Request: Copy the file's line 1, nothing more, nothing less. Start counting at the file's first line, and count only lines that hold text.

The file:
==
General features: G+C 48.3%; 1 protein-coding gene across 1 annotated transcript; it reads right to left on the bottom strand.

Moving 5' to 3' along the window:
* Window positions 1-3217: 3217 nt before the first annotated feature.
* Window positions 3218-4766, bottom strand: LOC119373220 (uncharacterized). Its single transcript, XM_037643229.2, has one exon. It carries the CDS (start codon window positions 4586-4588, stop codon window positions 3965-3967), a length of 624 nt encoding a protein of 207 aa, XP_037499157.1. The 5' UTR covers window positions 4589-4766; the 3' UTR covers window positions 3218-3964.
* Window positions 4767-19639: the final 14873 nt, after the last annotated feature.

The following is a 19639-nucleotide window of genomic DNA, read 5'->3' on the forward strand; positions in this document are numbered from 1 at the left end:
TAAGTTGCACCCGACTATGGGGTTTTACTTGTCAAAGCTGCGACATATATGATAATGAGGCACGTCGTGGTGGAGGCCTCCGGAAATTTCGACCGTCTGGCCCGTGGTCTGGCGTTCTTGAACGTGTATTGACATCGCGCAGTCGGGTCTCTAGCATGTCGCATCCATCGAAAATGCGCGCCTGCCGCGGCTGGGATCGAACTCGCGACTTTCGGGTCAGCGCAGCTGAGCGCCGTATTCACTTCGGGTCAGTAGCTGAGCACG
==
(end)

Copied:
General features: G+C 48.3%; 1 protein-coding gene across 1 annotated transcript; it reads right to left on the bottom strand.